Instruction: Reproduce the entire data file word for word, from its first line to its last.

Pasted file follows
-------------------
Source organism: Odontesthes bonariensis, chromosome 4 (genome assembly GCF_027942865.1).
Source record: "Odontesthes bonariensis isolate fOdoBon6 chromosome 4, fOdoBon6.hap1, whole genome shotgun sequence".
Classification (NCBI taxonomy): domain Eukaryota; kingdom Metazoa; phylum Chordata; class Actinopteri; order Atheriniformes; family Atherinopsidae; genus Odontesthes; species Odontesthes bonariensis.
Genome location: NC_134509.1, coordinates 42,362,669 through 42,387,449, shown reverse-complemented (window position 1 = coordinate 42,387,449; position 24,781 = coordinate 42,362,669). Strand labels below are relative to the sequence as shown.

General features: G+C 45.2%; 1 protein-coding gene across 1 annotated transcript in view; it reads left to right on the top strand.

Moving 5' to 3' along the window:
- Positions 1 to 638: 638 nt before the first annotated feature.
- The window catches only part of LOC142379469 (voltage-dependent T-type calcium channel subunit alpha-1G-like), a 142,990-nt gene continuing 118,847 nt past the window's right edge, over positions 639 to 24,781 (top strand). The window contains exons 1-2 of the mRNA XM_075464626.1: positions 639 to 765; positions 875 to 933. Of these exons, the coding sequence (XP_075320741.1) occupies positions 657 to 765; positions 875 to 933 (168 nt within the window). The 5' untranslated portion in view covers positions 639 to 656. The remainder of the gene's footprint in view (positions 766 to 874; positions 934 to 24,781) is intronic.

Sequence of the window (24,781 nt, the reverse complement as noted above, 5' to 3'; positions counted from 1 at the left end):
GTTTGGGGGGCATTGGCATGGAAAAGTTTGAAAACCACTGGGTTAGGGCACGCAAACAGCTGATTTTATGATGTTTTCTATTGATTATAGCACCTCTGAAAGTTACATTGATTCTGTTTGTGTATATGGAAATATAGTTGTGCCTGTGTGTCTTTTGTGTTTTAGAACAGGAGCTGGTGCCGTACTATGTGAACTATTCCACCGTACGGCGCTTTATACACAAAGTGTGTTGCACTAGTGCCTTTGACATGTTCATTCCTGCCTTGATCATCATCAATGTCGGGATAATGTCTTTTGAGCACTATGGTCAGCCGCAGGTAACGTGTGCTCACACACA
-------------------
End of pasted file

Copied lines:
Source organism: Odontesthes bonariensis, chromosome 4 (genome assembly GCF_027942865.1).
Source record: "Odontesthes bonariensis isolate fOdoBon6 chromosome 4, fOdoBon6.hap1, whole genome shotgun sequence".
Classification (NCBI taxonomy): domain Eukaryota; kingdom Metazoa; phylum Chordata; class Actinopteri; order Atheriniformes; family Atherinopsidae; genus Odontesthes; species Odontesthes bonariensis.
Genome location: NC_134509.1, coordinates 42,362,669 through 42,387,449, shown reverse-complemented (window position 1 = coordinate 42,387,449; position 24,781 = coordinate 42,362,669). Strand labels below are relative to the sequence as shown.

General features: G+C 45.2%; 1 protein-coding gene across 1 annotated transcript in view; it reads left to right on the top strand.

Moving 5' to 3' along the window:
- Positions 1 to 638: 638 nt before the first annotated feature.
- The window catches only part of LOC142379469 (voltage-dependent T-type calcium channel subunit alpha-1G-like), a 142,990-nt gene continuing 118,847 nt past the window's right edge, over positions 639 to 24,781 (top strand). The window contains exons 1-2 of the mRNA XM_075464626.1: positions 639 to 765; positions 875 to 933. Of these exons, the coding sequence (XP_075320741.1) occupies positions 657 to 765; positions 875 to 933 (168 nt within the window). The 5' untranslated portion in view covers positions 639 to 656. The remainder of the gene's footprint in view (positions 766 to 874; positions 934 to 24,781) is intronic.

Sequence of the window (24,781 nt, the reverse complement as noted above, 5' to 3'; positions counted from 1 at the left end):
GTTTGGGGGGCATTGGCATGGAAAAGTTTGAAAACCACTGGGTTAGGGCACGCAAACAGCTGATTTTATGATGTTTTCTATTGATTATAGCACCTCTGAAAGTTACATTGATTCTGTTTGTGTATATGGAAATATAGTTGTGCCTGTGTGTCTTTTGTGTTTTAGAACAGGAGCTGGTGCCGTACTATGTGAACTATTCCACCGTACGGCGCTTTATACACAAAGTGTGTTGCACTAGTGCCTTTGACATGTTCATTCCTGCCTTGATCATCATCAATGTCGGGATAATGTCTTTTGAGCACTATGGTCAGCCGCAGGTAACGTGTGCTCACACACA